Author: Aren Bergstrom

Review: Germans & Jews

In 1945, Germany was the scourge of the civilized world. It had started a world war that killed 50 million people and had decimated Europe’s Jewish population through the Holocaust. In 2016, Germany enjoys a reputation as a defender of democracy and progressive politics. Janina Quint’s Germans & Jews bridges the gap between these two identities of Europe’s largest nation. The film explores the uneasy relationship between second-or-third post-war generation Germans and the Jewish people who increasingly call Germany home. Janina Quint’s Germans & Jews is a fascinating documentary examining historical guilt and social reconciliation. It will hold particular...

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Imagination and individuality: youth in the films of Studio Ghibli

It’s common to call Hayao Miyazaki the “Walt Disney of Japan.” His animation company, Studio Ghibli, which he founded alongside director Isao Takahata and producer Toshio Suzuki, has affected children in much the same way as the classic animated films of Walt Disney. Like Disney classics Pinocchio and Snow White and the Seven Dwarfs, the films of Studio Ghibli are simply magical. However, that glorified description doesn’t capture the profundity of the films of Studio Ghibli. Unlike Disney, Studio Ghibli does not have capitalist domination on its mind. For Disney, films, toys, and theme parks are avenues through which...

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Erasing the guilt: defending the films you like

The term “guilty pleasure” has become ubiquitous in modern discussions of art. The term first appeared in the New York Times in 1860 to describe the experience of visiting a brothel, but has since transformed into a catch-all term to describe the enjoyment of anything that isn’t considered worthwhile. For film, this means bad movies. Do you enjoy watching Last Action Hero or the Star Wars prequels or (more recently) Batman v Superman: Dawn of Justice, even though we supposedly all acknowledge these films as bad? Don’t worry, there’s an easy solution to your problems. Merely label the film...

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Review: Free State of Jones

In 1863, after witnessing abuses during the Battle of Corinth, Confederate Army nurse Newton Knight (Matthew McConaughey) deserts the Confederacy and returns home to his family farm in Jones County, Mississippi. However, after witnessing the Confederacy abusing the poor farmers of the county in favour of rich plantation owners, Newton begins a small insurgency against the Confederacy, known as the Free State of Jones. Consisting of poor farmers and runaway slaves, his ragtag army takes four counties from the Confederate Army and becomes a small beacon of libertarian hope during the closing days of the Civil War. Gary Ross’s Free...

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Review: Now You See Me 2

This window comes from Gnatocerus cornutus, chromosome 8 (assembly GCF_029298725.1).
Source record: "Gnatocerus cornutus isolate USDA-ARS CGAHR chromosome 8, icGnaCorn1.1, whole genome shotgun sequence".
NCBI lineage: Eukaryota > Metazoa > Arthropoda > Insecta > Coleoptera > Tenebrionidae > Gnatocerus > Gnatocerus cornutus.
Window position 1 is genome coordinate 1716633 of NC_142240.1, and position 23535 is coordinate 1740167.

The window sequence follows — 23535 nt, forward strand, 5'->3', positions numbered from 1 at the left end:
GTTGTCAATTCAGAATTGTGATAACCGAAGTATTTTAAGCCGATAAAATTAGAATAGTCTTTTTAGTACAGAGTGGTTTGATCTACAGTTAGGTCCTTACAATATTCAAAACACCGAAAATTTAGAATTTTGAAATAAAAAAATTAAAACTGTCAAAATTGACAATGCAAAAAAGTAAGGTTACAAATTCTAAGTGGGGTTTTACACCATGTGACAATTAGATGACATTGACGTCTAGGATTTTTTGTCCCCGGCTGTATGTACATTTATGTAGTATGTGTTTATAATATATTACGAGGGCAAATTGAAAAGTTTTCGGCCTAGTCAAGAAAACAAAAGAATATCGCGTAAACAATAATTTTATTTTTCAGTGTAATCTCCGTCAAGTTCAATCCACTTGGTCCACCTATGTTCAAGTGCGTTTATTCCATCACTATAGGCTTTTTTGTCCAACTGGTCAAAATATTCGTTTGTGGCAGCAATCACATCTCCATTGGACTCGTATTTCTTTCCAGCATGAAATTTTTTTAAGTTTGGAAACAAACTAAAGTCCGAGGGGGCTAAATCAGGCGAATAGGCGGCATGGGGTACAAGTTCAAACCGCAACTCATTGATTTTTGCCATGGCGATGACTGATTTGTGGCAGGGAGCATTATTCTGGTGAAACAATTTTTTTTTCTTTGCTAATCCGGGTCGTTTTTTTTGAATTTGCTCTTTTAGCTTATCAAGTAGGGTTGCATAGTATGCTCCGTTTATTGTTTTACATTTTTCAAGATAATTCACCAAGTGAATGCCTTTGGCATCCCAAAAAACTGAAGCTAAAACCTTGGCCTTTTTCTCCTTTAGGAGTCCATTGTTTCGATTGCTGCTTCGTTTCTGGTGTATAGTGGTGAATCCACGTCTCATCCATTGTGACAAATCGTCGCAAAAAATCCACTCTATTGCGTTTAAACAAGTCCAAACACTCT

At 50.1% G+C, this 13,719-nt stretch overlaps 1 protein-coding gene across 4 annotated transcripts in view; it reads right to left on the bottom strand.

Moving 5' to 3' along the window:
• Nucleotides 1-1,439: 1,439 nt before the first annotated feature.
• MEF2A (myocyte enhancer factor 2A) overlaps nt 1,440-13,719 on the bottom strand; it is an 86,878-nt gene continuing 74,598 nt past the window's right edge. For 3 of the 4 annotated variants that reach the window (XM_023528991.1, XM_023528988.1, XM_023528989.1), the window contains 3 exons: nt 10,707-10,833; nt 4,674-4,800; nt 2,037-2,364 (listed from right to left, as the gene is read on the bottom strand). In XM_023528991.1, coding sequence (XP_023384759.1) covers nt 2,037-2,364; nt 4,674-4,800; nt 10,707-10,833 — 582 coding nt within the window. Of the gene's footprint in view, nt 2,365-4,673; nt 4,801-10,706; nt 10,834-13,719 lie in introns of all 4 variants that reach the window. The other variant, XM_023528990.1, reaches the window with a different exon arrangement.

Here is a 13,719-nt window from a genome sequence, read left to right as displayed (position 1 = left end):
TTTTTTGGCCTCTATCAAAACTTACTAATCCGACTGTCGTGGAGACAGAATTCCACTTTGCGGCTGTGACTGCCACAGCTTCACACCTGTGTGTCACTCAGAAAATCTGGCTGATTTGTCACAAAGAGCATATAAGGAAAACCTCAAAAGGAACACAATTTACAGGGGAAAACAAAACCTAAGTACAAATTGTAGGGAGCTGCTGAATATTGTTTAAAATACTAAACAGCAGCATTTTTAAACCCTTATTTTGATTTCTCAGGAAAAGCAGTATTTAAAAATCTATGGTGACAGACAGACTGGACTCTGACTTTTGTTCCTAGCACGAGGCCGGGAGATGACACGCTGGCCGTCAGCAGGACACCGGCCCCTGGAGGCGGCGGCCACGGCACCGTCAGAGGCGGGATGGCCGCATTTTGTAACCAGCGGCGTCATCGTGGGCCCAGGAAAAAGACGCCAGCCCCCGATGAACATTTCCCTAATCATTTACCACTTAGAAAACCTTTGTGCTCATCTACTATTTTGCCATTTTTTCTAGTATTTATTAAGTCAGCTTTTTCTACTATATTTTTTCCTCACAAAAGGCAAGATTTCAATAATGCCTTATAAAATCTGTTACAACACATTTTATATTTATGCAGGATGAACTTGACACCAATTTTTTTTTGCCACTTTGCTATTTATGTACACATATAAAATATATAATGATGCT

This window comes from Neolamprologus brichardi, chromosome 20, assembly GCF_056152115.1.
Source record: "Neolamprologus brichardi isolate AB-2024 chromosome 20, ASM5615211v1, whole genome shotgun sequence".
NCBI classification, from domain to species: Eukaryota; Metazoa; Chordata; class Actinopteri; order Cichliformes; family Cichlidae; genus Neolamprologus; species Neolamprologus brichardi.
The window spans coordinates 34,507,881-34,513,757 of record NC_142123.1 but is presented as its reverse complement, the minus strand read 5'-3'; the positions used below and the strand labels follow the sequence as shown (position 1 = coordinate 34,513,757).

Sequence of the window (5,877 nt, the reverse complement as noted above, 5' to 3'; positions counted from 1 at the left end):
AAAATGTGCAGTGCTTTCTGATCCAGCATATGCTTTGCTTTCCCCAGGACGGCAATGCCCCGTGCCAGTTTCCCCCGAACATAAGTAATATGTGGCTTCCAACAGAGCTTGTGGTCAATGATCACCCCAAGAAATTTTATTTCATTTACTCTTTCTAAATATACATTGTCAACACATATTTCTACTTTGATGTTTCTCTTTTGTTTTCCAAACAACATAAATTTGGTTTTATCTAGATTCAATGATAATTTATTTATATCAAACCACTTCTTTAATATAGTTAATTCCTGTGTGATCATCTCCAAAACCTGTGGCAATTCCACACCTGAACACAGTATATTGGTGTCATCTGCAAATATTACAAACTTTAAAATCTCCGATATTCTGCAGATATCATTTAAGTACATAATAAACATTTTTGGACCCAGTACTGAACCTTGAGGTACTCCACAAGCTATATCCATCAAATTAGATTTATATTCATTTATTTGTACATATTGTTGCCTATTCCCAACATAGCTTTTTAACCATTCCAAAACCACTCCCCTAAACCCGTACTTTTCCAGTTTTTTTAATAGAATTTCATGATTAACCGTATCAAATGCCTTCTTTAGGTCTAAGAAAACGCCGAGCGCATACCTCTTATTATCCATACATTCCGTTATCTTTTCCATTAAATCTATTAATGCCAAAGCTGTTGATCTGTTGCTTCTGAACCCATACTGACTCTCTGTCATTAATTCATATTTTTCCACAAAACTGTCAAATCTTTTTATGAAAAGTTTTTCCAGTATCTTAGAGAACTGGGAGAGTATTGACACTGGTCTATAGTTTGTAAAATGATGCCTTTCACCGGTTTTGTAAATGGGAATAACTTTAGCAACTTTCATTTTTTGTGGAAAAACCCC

After dazzling the world with their grandstanding illusions and heists and disappearing from the world stage in 2013’s Now You See Me, the Four Horsemen (Jesse Eisenberg, Woody Harrelson, Dave Franco, and Lizzy Caplan replacing Isla Fisher) now find themselves in hiding in Now You See Me 2 and waiting for the illusive cabal of magicians known as the Eye to show them the path back to the spotlight. However, when the team finally does plan their elaborate comeback with the help of their secret ringleader, FBI Agent Dylan Rhodes (Mark Ruffalo), their showcase is disrupted by a reclusive...

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Monks, strippers, and monkey spirits: depictions of Buddhism on film

Explicitly Buddhist films are not as common as explicitly Christian or Jewish or even Hindu ones. In fact, very few films can be considered exclusively Buddhist. Just as a Buddhist in China would believe Buddhism to be intrinsic to his or her identity as a Chinese person, and not contradictory with their also identifying as Daoist or Confucian or even Christian, a film that contains Buddhist themes would never be labeled as only Buddhist. This passive relationship to cinema and art in general is largely a result of Buddhist philosophy. In Buddhism, there is no self independent from the...

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The radical piety of The Message

Islam is an iconoclastic religion. Idols and icons are considered blasphemous and any images of the prophets, the caliphs, and above all, God, are forbidden. Thus, Islam is not a religion that lends itself easily to film, an artform composed entirely of imagery. This being the case, there are no Islamic epic films, except one: Moustapha Akkad’s The Message. The Message was released in Europe in 1976 and North America in 1977 in both English and Arabic versions. Akkad filmed these versions simultaneously, using the same script, locations, and camera setups for both films, but swapping between the English...

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